Tuesday, August 18, 2020

Is it a minipoem or first line?


In the previous post “Poetry Revision:Less can bring more to a poem,” we read “In a Station of the Metro” by Ezra Pound, who originally addressed his Parisian subject in a long poem he didn’t particularly like. After letting those lines sit for many months, he condensed thirty into three, creating an exquisite minipoem that almost everyone loves. (I do so much, it prefaces my poetry book Faces in a Crowd.)

So here’s the question: 

How do we know the size and shape of a poem? 

or

How do we identify our lines as a minipoem complete in itself or as the first line of a longer piece?

Sometimes we can’t tell! Sometimes we might need to toss the poem aside for days, months, or years, and later come back with a fresh eye and clear feelings about whether we even like the poem or not.

This week, for instance, the following lines came to me:

 

When I’m gone
will you walk alone
in the rain?

 

As you see from the line-breaks, I initially heard those lines as a minipoem, and I liked the thought, the image, and the echoes of sound apparent from the start.

But then, I started wondering? Is that poem finished? Has it said all it needed to say? And so, I started playing with the lines a bit more with these results:

 

When I’m gone will you walk alone in the rain?

Will you retrace our steps again, or wander home,
hoping for the comfort of a warm fire and a shawl?

Is this all our memories will ever own –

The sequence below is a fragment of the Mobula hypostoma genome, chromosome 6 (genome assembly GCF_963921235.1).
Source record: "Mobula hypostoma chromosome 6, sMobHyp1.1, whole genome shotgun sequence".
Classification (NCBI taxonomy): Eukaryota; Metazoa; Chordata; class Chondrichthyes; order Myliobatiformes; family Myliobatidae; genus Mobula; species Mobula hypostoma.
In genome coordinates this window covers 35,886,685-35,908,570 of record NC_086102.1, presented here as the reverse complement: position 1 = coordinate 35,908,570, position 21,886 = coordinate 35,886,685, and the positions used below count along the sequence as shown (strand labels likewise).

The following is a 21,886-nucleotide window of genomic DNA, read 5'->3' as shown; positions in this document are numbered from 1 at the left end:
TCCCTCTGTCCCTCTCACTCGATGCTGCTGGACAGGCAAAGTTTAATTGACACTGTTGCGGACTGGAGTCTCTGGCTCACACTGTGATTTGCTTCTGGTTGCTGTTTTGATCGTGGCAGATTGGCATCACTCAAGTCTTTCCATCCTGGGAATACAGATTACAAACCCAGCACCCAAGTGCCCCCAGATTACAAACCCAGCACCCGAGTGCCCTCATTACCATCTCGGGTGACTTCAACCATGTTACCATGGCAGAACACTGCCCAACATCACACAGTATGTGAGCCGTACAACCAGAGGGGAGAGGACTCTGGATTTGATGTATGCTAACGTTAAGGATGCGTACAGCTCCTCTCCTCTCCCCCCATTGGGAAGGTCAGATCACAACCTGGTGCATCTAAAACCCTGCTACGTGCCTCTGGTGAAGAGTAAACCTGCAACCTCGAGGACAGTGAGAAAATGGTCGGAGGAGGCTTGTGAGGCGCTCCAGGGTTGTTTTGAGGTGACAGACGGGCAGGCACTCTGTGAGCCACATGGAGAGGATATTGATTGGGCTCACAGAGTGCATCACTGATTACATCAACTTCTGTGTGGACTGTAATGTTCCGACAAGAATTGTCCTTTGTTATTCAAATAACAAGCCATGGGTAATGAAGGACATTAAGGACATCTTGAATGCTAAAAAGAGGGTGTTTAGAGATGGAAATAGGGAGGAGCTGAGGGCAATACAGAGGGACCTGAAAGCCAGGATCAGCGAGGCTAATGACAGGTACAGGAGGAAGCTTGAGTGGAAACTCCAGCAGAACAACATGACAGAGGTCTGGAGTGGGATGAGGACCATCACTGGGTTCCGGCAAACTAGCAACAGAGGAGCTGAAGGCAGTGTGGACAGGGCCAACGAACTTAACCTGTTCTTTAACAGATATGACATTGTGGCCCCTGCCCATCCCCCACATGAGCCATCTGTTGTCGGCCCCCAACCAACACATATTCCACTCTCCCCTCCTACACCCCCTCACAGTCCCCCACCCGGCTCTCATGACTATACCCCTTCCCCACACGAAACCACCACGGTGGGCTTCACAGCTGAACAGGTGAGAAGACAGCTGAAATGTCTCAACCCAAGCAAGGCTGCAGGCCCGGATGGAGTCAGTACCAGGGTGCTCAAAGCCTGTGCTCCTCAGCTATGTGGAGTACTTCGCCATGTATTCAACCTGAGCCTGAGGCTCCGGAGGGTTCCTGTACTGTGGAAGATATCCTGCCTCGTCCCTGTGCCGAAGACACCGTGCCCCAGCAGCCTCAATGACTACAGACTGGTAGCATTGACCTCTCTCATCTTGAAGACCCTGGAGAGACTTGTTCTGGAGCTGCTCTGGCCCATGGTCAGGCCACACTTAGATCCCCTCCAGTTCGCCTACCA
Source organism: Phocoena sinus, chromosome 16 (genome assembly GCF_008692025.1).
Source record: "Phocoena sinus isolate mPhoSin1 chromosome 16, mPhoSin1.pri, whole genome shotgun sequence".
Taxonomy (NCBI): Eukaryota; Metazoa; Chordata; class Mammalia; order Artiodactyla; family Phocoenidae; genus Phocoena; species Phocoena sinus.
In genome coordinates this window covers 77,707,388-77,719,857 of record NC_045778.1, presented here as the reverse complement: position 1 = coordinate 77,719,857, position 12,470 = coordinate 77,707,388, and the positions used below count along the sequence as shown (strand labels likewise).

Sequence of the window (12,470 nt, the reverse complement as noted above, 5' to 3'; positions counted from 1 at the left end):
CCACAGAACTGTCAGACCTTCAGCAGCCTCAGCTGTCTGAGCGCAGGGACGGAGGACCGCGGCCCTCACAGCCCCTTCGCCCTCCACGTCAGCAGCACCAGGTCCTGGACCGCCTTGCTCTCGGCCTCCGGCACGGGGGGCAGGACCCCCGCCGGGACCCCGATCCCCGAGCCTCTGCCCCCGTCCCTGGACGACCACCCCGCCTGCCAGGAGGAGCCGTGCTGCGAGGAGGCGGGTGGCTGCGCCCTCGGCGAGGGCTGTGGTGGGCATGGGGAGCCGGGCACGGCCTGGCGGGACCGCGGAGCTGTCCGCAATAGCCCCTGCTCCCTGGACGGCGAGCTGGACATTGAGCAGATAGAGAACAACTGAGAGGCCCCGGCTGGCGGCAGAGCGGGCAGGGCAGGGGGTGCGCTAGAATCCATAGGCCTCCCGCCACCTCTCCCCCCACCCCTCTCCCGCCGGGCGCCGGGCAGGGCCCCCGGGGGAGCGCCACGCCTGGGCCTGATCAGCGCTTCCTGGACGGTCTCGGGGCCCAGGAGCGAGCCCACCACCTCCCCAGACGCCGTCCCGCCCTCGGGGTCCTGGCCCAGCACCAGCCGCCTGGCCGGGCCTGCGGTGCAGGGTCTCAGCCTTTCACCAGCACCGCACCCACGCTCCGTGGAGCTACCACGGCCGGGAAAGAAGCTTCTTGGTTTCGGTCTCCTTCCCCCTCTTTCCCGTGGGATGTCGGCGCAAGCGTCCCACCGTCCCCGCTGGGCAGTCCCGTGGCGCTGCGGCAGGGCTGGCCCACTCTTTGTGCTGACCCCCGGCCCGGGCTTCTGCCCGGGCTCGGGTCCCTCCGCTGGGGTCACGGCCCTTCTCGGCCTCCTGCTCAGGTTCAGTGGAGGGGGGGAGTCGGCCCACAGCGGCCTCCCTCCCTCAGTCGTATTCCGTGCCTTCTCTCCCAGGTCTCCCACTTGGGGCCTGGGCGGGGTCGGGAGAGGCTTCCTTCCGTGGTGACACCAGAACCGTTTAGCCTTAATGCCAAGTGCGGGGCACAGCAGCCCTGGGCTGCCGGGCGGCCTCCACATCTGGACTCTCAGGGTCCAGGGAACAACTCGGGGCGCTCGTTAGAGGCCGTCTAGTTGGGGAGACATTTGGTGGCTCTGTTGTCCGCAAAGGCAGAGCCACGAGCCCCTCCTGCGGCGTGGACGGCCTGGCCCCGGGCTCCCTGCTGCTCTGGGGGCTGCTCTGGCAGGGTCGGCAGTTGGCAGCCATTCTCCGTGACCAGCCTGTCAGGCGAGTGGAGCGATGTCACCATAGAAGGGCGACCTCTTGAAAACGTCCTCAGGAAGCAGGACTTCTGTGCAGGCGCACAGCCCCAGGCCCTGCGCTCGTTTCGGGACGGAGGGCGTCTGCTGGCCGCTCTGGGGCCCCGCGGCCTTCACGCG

a slow walk in the rain?


That version is okay, but I’m not sure what it’s saying. More important, I don’t love it. So I tried again:

 

When I’m gone
will you walk alone in the rain?

Will you retrace our steps again,
or wander home,
hoping for the comfort
of a warm fire and a shawl?

Is this all our memories
will own – a slow walk in the rain
heading nowhere we’ve not known?


That version says more, but it doesn’t particularly resonate with my life and experiences. So now I’m wondering if it resonates more with readers? 

What do you think – first version, last, the one in between, or something else entirely?

I'm honestly interested in your response. Do you see, though, how there’s no “right answer” to such questions we face as poets and readers? I suspect some of you will connect more with the last version of my example, even though I don’t. My preference remains with those first lines that came to me as my husband and I pondered taking a walk in the rain – until it thundered!

 

Mary Harwell Sayler, ©2020

 

 

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